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Suicide and Self Harm


Researchers Identify Gene Linked to PTSD

The Compassionate Mind

Violence: An American Archetype

Alone: The Mental Health Effects of Solitary Confinement

People See Sexy Pictures of Women as Objects, Not People

Children in U.S. and U.K. Share Risk Factors for Behavior Problems

Kudzu May Curb Binge Drinking, New Study Suggests

The Pain of Social Rejection: As far as the brain is concerned, a broken heart may not be so different from a broken arm.

Foul-Mouthed Characters in Teen Books Have It All


antidepressants and suicide risk



Suicide Risk Doesn't Differ in Children Taking 2 Types of Commonly Prescribed Antidepressants


January 6, 2014—A Vanderbilt University Medical Center study released today shows there is no evidence that the risk of suicide differs with two commonly prescribed antidepressants prescribed to children and adolescents.

The population-based study, published today in the journal Pediatrics, tracked children and adolescents who recently began taking selective serotonin reuptake inhibitors (SSRIs) and serotonin-norepinephrine reuptake inhibitors (SNRIs).
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Up to 1 in 4 Female Prisoners in England and Wales Self-Harm

December 15, 2013—Led by Dr. Seena Fazel and Professor Keith Hawton from the University of Oxford in the UK, the study examined the prevalence of self-harm in all prisoners in England and Wales between 2004 and 2009—a total of 139,195 incidents of self-harm, involving 26,510 inmates. Risk factors for self-harm were assessed and compared with those of the general prison population, and associations with suicide examined.
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How the Internet Affects Young People at Risk of Self-Harm or Suicide


Researchers find both positive and negative effects of the Internet, depending on vulnerability

October 30, 2013—Oxford researchers have found internet forums provide a support network for socially isolated young people. However, they also conclude that the internet is linked to an increased risk of suicide and self-harm among vulnerable adolescents. Following what is thought to be the biggest review of existing studies into internet use and young people, the researchers suggest that in future, clinical assessments of such young people should include questions about the online content they have viewed.
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Suicidal Talk on Twitter Mirrors Suicide Rates

Ocotber 9, 2013—Heart-breaking accounts of cyber bullying and suicide seem all too common, but a new study offers hope that social media can become an early warning system to help prevent such tragedies.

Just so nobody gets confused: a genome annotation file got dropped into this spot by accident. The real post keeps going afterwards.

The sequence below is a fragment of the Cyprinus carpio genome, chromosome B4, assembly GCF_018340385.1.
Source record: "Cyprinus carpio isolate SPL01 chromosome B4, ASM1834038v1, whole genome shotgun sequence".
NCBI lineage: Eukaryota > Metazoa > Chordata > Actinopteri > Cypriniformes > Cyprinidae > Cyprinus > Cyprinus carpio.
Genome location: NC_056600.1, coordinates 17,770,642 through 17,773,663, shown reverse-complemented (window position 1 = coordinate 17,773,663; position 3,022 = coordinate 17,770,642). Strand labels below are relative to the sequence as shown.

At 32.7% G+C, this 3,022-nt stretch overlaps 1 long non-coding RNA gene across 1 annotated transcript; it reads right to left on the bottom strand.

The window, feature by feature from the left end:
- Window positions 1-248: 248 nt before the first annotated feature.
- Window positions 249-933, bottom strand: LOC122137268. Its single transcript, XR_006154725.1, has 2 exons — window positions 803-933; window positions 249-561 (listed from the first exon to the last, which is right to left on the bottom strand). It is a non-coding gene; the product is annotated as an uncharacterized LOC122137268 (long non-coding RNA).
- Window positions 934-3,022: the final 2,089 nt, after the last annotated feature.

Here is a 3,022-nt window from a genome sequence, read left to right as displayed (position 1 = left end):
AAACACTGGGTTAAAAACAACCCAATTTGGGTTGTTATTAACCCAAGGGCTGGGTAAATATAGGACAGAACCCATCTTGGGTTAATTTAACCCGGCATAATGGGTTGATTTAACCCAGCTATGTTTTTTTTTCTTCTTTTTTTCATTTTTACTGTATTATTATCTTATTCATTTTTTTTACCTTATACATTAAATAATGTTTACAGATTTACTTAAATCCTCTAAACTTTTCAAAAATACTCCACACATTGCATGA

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Myth-Busting on World Suicide Prevention Day


Mayo Clinic, American Foundation for Suicide Prevention Debunk Common Suicide Myths

ROCHESTER, MN; September 10, 2013—Talking to someone about suicide will increase the chances that they will act on it—true or false? False. The truth: When someone is in crisis or depressed, asking if he or she is thinking about suicide can help. Giving a person an opportunity to open up and share their troubles can help alleviate their pain and open a path to solutions. This is just one of many suicide prevention myths to debunk as we approach World Suicide Prevention Day on Sept. 10.
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Researchers Identify Biomarkers for Possible Blood Test to Predict Suicide Risk

INDIANAPOLIS; August 20, 2013—Indiana University School of Medicine researchers have found a series of RNA biomarkers in blood that may help identify who is at risk for committing suicide.
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Teen Eating Disorders Increase Suicide Risk


Johns Hopkins researchers find connection between body dissatisfaction, depressive/anxious symptoms, and binge eating.

NEW YORK; July 22, 2013—Is binge eating a tell-tale sign of suicidal thoughts?

According to a new study of African American girls, by Dr. Rashelle Musci and colleagues from the Bloomberg School of Public Health at Johns Hopkins University, those who experience depressive and anxious symptoms are often dissatisfied with their bodies and more likely to display binge eating behaviors. These behaviors put them at higher risk for turning their emotions inward, in other words, displaying internalizing symptoms such as suicide. The study is published online in Springer's journal, Prevention Science.

With the focus on appearance in Western culture, it is not uncommon for many girls and women to have eating behavior problems. The most frequently occurring problem eating behaviors are binge eating, or eating large amounts of food in a short period of time and feeling out of control while eating. This behavior leads to shame, embarrassment, distress and an attempt to conceal it.
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Consider a Text for Teen Suicide Prevention and Intervention, Research Suggests